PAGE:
Marrs Mission

An investigative journalist thrives on theories that are out of this world.

HARDLY ANYBODY BELIEVES anymore that Lee Harvey Oswald killed JFK on his own, and credible accounts of extraterrestrial visitors have grown too extensive to ignore. But when someone claims that contemporary secret societies, the progeny of ancient cabals like the Knights Templar and the Freemasons, control our economy and government and are leading us like sheep to the New World Order, isn't that getting a little too close to the spoutings of groups like the Militia of Montana?

Investigative journalist Jim Marrs doesn't think so. In his latest best seller, Rule by Secrecy: The Hidden History That Connects the Trilateral Commission, the Freemasons and the Great Pyramids (HarperCollins), he extensively documents the secret societies he claims have exerted the real power since civilization's earliest days, even to creating wars, controlling stock markets and determining rulers.

Winner of Freedom magazine's Human Rights Leadership Award and other writing honors, this Texas journalist has built quite a reputation for whipping up controversy, although whether he's done it as a wacko conspiracy nut or as a truth-seeker following the highest journalistic standards depends on your viewpoint. He's used to the former designation but prefers the latter.

Marrs has two degrees in journalism and worked for several Texas newspapers before going freelance in 1980. During his reporting days, he covered stories ranging from nuclear power (his editor finally told him to lay off "because you know too much") to cattle mutilations. In these days when the news media are losing credibility by the truckload, Marrs recalls his college studies and says, "I was steeped in the journalistic tradition of looking behind the official pronouncements and trying to find and present the truth. I simply want to know what's going on, and I come at it with no particular judgment. My particular belief is that truth will do you much better, certainly in the long run, than a pack of fairy tales. And particularly in a country where we like to think of ourselves as a free people, you can't be free if you're living a lie."

What kind of lie? For one, that Oswald alone killed JFK. Marrs debunked that one in his first book, Crossfire: The Plot That Killed Kennedy. This critically acclaimed 1989 best seller later became the basis for Oliver Stone's film JFK.

The next big lie? That our lovely, blue planet is not a popular tourist attraction for extraterrestrials. On the contrary, claims Marrs through hundreds of credible sources in Alien Agenda, ETs in UFOs have been arriving regularly for at least the last five decades, if not much longer, even as governments continue to cover up that fact. Alien Agenda became one of the best-selling books ever on the subject, going into eight printings within two months of its 1997 release.

And the most dangerous lie of all, according to Marrs? That the United States is free of the nefarious influence of secret societies like the Trilateral Commission, the Bilderbergers and the Council on Foreign Relations. Throw in global associations like the World Trade Organization, says Marrs, and the noose dragging us into the New World Order tightens.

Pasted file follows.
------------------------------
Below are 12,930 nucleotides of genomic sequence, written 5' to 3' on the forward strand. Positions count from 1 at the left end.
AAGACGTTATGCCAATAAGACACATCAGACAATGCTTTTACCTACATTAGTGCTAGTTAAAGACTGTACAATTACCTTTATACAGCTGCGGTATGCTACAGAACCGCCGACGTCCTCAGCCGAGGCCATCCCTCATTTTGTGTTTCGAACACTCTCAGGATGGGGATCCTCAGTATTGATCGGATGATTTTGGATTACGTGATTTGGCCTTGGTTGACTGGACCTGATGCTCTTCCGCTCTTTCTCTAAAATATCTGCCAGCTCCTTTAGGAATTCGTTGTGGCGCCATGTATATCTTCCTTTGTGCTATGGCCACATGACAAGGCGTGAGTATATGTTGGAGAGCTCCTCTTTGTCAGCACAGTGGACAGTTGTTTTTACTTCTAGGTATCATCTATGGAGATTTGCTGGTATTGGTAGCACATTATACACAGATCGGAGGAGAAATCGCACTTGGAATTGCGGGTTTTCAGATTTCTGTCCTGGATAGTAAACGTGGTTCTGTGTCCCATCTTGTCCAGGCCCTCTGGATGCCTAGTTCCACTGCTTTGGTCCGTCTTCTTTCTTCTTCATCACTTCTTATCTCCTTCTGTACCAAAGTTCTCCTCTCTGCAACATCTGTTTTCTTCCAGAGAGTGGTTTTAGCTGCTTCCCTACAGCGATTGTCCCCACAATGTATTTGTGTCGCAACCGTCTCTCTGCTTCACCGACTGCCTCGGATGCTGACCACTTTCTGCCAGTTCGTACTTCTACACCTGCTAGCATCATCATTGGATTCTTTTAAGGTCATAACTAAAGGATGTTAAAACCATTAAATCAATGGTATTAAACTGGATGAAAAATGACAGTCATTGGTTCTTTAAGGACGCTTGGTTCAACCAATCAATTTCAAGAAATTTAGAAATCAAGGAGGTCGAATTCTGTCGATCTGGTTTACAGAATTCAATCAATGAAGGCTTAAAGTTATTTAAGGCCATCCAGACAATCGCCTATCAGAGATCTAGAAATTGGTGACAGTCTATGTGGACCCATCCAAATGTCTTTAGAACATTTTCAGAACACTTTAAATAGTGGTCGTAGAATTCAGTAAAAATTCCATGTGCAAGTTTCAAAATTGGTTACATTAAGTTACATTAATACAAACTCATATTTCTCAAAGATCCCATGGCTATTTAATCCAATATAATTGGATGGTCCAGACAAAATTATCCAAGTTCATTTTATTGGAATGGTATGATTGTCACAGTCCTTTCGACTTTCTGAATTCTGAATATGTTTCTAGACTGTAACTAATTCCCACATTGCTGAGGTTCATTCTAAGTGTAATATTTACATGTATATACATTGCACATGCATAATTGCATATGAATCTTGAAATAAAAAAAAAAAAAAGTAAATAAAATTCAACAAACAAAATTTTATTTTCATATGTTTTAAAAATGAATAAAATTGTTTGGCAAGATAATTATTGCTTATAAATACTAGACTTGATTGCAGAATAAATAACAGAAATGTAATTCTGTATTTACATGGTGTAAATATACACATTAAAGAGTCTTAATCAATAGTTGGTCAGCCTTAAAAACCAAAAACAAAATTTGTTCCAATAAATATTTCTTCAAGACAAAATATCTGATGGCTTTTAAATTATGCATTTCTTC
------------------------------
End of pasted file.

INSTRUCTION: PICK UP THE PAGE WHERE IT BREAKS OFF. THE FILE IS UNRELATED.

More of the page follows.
"Secret societies not only exist," Marrs writes in Rule by Secrecy, "they have played an important role in national and international events right up to this day."

Including the last presidential election. Marrs maintains that the secret powers didn't care whether Bush or Gore won, since both "are controlled by the very same vested interests." More insidiously, he fears that the real goal of the post-election brouhaha was to divide the American populace and bring about a Constitutional convention under the guise of eliminating the Electoral College.

"If we ever allow a Constitutional convention, we've lost the Republic," he says. "It's gone. Because once you get a Constitutional convention convened, I don't have to tell you that people with the money will run it."

Their first order of business, according to Marrs? Eliminate the right to bear arms, to leave us defenseless, and then destroy the First Amendment because, says Marrs, in many polls, where people are read a document and not told it's the Bill of Rights, "the majority say, 'No, there's too much freedom of speech, of the press, of religion.' They don't want that. I'm sure they would curtail all that. And it would all be gone."

With each of his books, Marrs has expanded his target--from the singular event of the Kennedy assassination to the half-century cover-up of alien visitation to an alternative look at the history of the world. He laughs when he recalls, "My agent says, what are you going to tell us next? Who rules the universe?"

While he won't divulge the subject of his next project, he does say it will be nominally fiction, although with lots of facts woven in. Never having become rich from his earlier nonfiction works, despite their popularity, he says, "I finally figured out I've been in the wrong business because even with these three [previous] books--all nonfiction, all heavily documented, tremendous hours of work--I got a sale quicker and a bigger advance than I've ever gotten before. So it's like, wow, I've been doing the wrong thing!"

For more Jim Marrs, see his weekly column online at He will be in Tucson on January 19 and 20 to speak to the Wrangling with Writing conference at the Holiday Inn Palo Verde, 4550 S. Palo Verde Blvd., presented by the Society of Southwestern Authors. Registration fees are $250 for non-members; $225 for non-member seniors; and $200 for members. For registration and more information on the conference, see the Web site at ssa/conference2001.html or e-mail Penny Porter, conference director, at, or call 546-9382 and leave a detailed message.
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